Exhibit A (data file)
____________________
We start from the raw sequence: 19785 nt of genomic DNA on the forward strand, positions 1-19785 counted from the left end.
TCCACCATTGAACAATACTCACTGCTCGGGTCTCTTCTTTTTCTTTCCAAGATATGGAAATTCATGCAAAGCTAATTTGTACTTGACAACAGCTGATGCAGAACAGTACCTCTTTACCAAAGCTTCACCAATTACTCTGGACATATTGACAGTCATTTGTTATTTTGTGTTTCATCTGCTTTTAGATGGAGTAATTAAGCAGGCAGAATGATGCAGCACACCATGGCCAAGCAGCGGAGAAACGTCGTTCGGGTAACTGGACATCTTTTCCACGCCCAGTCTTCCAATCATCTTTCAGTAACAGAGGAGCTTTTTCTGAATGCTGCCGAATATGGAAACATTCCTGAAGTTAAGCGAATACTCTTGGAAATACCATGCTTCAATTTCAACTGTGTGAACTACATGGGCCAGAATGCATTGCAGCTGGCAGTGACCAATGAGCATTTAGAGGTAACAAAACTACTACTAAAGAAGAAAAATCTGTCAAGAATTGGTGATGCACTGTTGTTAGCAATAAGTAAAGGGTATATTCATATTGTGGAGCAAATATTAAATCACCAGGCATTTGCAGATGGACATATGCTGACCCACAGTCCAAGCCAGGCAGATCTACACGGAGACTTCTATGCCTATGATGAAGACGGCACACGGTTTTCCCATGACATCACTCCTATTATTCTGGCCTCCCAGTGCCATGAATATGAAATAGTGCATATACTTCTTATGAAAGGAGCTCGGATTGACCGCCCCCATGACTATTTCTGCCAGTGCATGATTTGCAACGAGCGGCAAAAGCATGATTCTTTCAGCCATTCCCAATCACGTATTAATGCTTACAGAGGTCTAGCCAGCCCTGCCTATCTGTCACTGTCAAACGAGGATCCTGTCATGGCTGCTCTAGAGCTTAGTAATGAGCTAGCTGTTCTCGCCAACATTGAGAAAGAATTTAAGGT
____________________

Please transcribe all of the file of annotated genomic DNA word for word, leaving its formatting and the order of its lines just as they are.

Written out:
We start from the raw sequence: 19785 nt of genomic DNA on the forward strand, positions 1-19785 counted from the left end.
TCCACCATTGAACAATACTCACTGCTCGGGTCTCTTCTTTTTCTTTCCAAGATATGGAAATTCATGCAAAGCTAATTTGTACTTGACAACAGCTGATGCAGAACAGTACCTCTTTACCAAAGCTTCACCAATTACTCTGGACATATTGACAGTCATTTGTTATTTTGTGTTTCATCTGCTTTTAGATGGAGTAATTAAGCAGGCAGAATGATGCAGCACACCATGGCCAAGCAGCGGAGAAACGTCGTTCGGGTAACTGGACATCTTTTCCACGCCCAGTCTTCCAATCATCTTTCAGTAACAGAGGAGCTTTTTCTGAATGCTGCCGAATATGGAAACATTCCTGAAGTTAAGCGAATACTCTTGGAAATACCATGCTTCAATTTCAACTGTGTGAACTACATGGGCCAGAATGCATTGCAGCTGGCAGTGACCAATGAGCATTTAGAGGTAACAAAACTACTACTAAAGAAGAAAAATCTGTCAAGAATTGGTGATGCACTGTTGTTAGCAATAAGTAAAGGGTATATTCATATTGTGGAGCAAATATTAAATCACCAGGCATTTGCAGATGGACATATGCTGACCCACAGTCCAAGCCAGGCAGATCTACACGGAGACTTCTATGCCTATGATGAAGACGGCACACGGTTTTCCCATGACATCACTCCTATTATTCTGGCCTCCCAGTGCCATGAATATGAAATAGTGCATATACTTCTTATGAAAGGAGCTCGGATTGACCGCCCCCATGACTATTTCTGCCAGTGCATGATTTGCAACGAGCGGCAAAAGCATGATTCTTTCAGCCATTCCCAATCACGTATTAATGCTTACAGAGGTCTAGCCAGCCCTGCCTATCTGTCACTGTCAAACGAGGATCCTGTCATGGCTGCTCTAGAGCTTAGTAATGAGCTAGCTGTTCTCGCCAACATTGAGAAAGAATTTAAGGT